Fullerton’s Mayor Jennifer Fitzgerald held her first “Virtual Town Hall” via video feed from the mayor’s office in city hall on the morning of Monday, April 27. Characterizing the virtual method as “stilted and awkward,” she lamented that she was unable to “have a face to face conversation right now” with constituents because of the current stay at home orders given by the governor to slow the spread of the COVID19 virus. After thanking healthcare workers, front line responders, city staff, and public safety officers, she thanked the Fullerton community for “adhering outstandingly” to the governor’s order. She urged residents not to forgo calling 911 during an emergency, and explained that responding medical teams are observing special COVID19 rules, wearing special gear if symptoms of the virus are suspected.
Mayor Fitzgerald then offered some items of recent news, beginning with the city council’s vote to issue a proclamation requiring the wearing of face coverings by customers of essential businesses. Voted in the prior Tuesday, the order took effect on Friday, April 24. It adds customers to the County of Orange’s requirement that employees of specified essential businesses wear face coverings. The Board of Supervisors vote occurred earlier on the same day as the Fullerton City Council’s vote. She noted that the council vote had not been a unanimous one, but declined to mention that she had been one of two dissenting votes, arguing that night that the decision to require face coverings of customers should be made by the businesses themselves, and not required by the local government. Nonetheless, during the virtual town hall she described the new rule as a “belt and suspenders” approach intended to ensure the highest degree of safety during the pandemic. She also claimed that many in town were divided on the necessity of the requirement.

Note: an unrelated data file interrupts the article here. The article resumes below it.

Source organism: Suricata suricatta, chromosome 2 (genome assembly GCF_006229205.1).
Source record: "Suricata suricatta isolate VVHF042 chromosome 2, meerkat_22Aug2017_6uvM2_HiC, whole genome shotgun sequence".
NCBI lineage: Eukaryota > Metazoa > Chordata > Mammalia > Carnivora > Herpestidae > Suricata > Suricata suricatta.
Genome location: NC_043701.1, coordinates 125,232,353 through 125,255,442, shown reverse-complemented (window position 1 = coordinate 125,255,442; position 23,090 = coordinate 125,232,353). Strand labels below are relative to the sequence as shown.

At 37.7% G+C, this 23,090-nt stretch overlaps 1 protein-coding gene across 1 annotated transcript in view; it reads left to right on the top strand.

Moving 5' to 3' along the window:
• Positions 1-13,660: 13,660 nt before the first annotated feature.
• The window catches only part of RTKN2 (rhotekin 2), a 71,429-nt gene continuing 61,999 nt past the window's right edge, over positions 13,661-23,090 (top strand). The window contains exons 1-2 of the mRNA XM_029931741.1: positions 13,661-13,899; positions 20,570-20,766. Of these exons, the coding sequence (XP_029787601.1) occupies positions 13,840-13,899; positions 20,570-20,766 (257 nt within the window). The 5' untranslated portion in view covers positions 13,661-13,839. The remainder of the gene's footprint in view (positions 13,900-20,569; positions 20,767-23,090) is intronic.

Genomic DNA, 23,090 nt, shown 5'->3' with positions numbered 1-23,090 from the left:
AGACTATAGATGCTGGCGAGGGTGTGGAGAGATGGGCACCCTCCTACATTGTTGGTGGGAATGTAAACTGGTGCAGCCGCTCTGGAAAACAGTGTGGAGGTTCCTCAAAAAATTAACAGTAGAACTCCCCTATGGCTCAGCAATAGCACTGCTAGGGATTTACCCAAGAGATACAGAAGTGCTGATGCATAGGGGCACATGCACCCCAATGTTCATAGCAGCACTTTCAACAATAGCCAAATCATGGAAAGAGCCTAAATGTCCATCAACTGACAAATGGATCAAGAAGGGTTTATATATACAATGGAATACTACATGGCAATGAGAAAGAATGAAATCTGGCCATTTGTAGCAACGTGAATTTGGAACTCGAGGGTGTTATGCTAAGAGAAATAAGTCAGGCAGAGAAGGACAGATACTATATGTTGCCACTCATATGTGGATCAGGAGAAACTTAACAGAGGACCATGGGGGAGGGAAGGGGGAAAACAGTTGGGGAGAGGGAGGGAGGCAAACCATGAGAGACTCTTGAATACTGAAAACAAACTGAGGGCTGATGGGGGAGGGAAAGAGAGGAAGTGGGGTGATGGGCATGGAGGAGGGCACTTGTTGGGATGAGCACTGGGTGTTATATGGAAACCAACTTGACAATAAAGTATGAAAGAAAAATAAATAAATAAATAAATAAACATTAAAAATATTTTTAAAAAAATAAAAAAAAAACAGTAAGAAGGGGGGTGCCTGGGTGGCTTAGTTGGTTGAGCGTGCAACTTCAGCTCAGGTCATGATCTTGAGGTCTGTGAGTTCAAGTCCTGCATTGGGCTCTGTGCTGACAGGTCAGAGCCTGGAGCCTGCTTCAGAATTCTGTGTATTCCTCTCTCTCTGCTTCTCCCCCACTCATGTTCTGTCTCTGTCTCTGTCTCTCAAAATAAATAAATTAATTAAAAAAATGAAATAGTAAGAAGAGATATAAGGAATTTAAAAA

Some of the public questions she addressed later in the presentation concerned the new rule, including inquiries about how it will be enforced. She noted that the city’s municipal code allows for enforcement if necessary, but declined to elaborate. (The Fullerton Police Department indicated in a separate message to the Observer that they would respond to calls for service, but that their goal at this time was to “educate the public and spread awareness of the Coronavirus.”)
Other community update items included promoting the city’s COVID19 emailed newsletter, the city’s collaboration with the Federal Emergency Management Agency (FEMA) to deliver meals to local seniors, grocery distribution through Second Harvest, and the city’s Senior Buddies program.
Members of the public had been invited to submit questions via the city’s Instagram account and through email prior to the meeting. She responded to over twenty of them, sometimes several at once if the subjects were similar enough to one another. Many of the questions were related to the current COVID19 emergency, although a few addressed long standing problems of infrastructure repair, or lack of it, in Fullerton.